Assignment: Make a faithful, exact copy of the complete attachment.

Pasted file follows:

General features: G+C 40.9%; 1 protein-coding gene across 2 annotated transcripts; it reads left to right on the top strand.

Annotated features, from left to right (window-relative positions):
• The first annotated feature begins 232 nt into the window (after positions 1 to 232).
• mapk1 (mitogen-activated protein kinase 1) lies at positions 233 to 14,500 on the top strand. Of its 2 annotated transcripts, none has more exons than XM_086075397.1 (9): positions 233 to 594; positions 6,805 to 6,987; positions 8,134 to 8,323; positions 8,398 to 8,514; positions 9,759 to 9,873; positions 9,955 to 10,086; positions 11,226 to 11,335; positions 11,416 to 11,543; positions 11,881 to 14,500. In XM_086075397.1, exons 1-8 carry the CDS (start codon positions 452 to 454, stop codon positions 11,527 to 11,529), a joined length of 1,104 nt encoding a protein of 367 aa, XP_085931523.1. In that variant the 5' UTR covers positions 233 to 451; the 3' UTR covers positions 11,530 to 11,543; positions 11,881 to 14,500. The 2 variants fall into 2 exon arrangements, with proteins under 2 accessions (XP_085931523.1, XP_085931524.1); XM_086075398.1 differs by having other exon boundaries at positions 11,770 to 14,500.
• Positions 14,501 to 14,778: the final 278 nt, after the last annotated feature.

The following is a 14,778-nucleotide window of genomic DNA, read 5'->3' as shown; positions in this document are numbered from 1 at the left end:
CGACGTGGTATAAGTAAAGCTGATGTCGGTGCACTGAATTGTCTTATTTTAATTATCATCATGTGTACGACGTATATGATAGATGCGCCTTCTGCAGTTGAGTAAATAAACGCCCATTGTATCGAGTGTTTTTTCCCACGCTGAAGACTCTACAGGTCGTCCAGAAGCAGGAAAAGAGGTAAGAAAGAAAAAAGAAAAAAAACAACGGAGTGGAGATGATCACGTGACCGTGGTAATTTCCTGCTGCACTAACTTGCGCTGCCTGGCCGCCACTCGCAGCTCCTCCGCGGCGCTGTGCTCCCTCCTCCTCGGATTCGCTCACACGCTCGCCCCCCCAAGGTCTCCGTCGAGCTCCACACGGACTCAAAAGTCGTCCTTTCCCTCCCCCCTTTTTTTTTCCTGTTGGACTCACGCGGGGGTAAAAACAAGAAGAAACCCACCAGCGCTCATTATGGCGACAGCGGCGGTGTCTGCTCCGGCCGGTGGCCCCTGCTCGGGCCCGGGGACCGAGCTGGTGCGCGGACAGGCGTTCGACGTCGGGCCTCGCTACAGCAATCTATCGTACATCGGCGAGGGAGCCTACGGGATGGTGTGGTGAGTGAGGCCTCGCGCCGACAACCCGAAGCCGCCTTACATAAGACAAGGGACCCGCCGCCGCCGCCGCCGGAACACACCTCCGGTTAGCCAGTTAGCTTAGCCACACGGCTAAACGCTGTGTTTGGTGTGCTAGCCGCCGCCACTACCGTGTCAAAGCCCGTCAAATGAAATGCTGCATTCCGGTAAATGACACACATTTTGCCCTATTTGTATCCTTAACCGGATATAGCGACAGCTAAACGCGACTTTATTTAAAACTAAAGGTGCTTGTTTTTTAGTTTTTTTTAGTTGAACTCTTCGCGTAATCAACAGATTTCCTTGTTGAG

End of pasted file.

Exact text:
General features: G+C 40.9%; 1 protein-coding gene across 2 annotated transcripts; it reads left to right on the top strand.

Annotated features, from left to right (window-relative positions):
• The first annotated feature begins 232 nt into the window (after positions 1 to 232).
• mapk1 (mitogen-activated protein kinase 1) lies at positions 233 to 14,500 on the top strand. Of its 2 annotated transcripts, none has more exons than XM_086075397.1 (9): positions 233 to 594; positions 6,805 to 6,987; positions 8,134 to 8,323; positions 8,398 to 8,514; positions 9,759 to 9,873; positions 9,955 to 10,086; positions 11,226 to 11,335; positions 11,416 to 11,543; positions 11,881 to 14,500. In XM_086075397.1, exons 1-8 carry the CDS (start codon positions 452 to 454, stop codon positions 11,527 to 11,529), a joined length of 1,104 nt encoding a protein of 367 aa, XP_085931523.1. In that variant the 5' UTR covers positions 233 to 451; the 3' UTR covers positions 11,530 to 11,543; positions 11,881 to 14,500. The 2 variants fall into 2 exon arrangements, with proteins under 2 accessions (XP_085931523.1, XP_085931524.1); XM_086075398.1 differs by having other exon boundaries at positions 11,770 to 14,500.
• Positions 14,501 to 14,778: the final 278 nt, after the last annotated feature.

The following is a 14,778-nucleotide window of genomic DNA, read 5'->3' as shown; positions in this document are numbered from 1 at the left end:
CGACGTGGTATAAGTAAAGCTGATGTCGGTGCACTGAATTGTCTTATTTTAATTATCATCATGTGTACGACGTATATGATAGATGCGCCTTCTGCAGTTGAGTAAATAAACGCCCATTGTATCGAGTGTTTTTTCCCACGCTGAAGACTCTACAGGTCGTCCAGAAGCAGGAAAAGAGGTAAGAAAGAAAAAAGAAAAAAAACAACGGAGTGGAGATGATCACGTGACCGTGGTAATTTCCTGCTGCACTAACTTGCGCTGCCTGGCCGCCACTCGCAGCTCCTCCGCGGCGCTGTGCTCCCTCCTCCTCGGATTCGCTCACACGCTCGCCCCCCCAAGGTCTCCGTCGAGCTCCACACGGACTCAAAAGTCGTCCTTTCCCTCCCCCCTTTTTTTTTCCTGTTGGACTCACGCGGGGGTAAAAACAAGAAGAAACCCACCAGCGCTCATTATGGCGACAGCGGCGGTGTCTGCTCCGGCCGGTGGCCCCTGCTCGGGCCCGGGGACCGAGCTGGTGCGCGGACAGGCGTTCGACGTCGGGCCTCGCTACAGCAATCTATCGTACATCGGCGAGGGAGCCTACGGGATGGTGTGGTGAGTGAGGCCTCGCGCCGACAACCCGAAGCCGCCTTACATAAGACAAGGGACCCGCCGCCGCCGCCGCCGGAACACACCTCCGGTTAGCCAGTTAGCTTAGCCACACGGCTAAACGCTGTGTTTGGTGTGCTAGCCGCCGCCACTACCGTGTCAAAGCCCGTCAAATGAAATGCTGCATTCCGGTAAATGACACACATTTTGCCCTATTTGTATCCTTAACCGGATATAGCGACAGCTAAACGCGACTTTATTTAAAACTAAAGGTGCTTGTTTTTTAGTTTTTTTTAGTTGAACTCTTCGCGTAATCAACAGATTTCCTTGTTGAG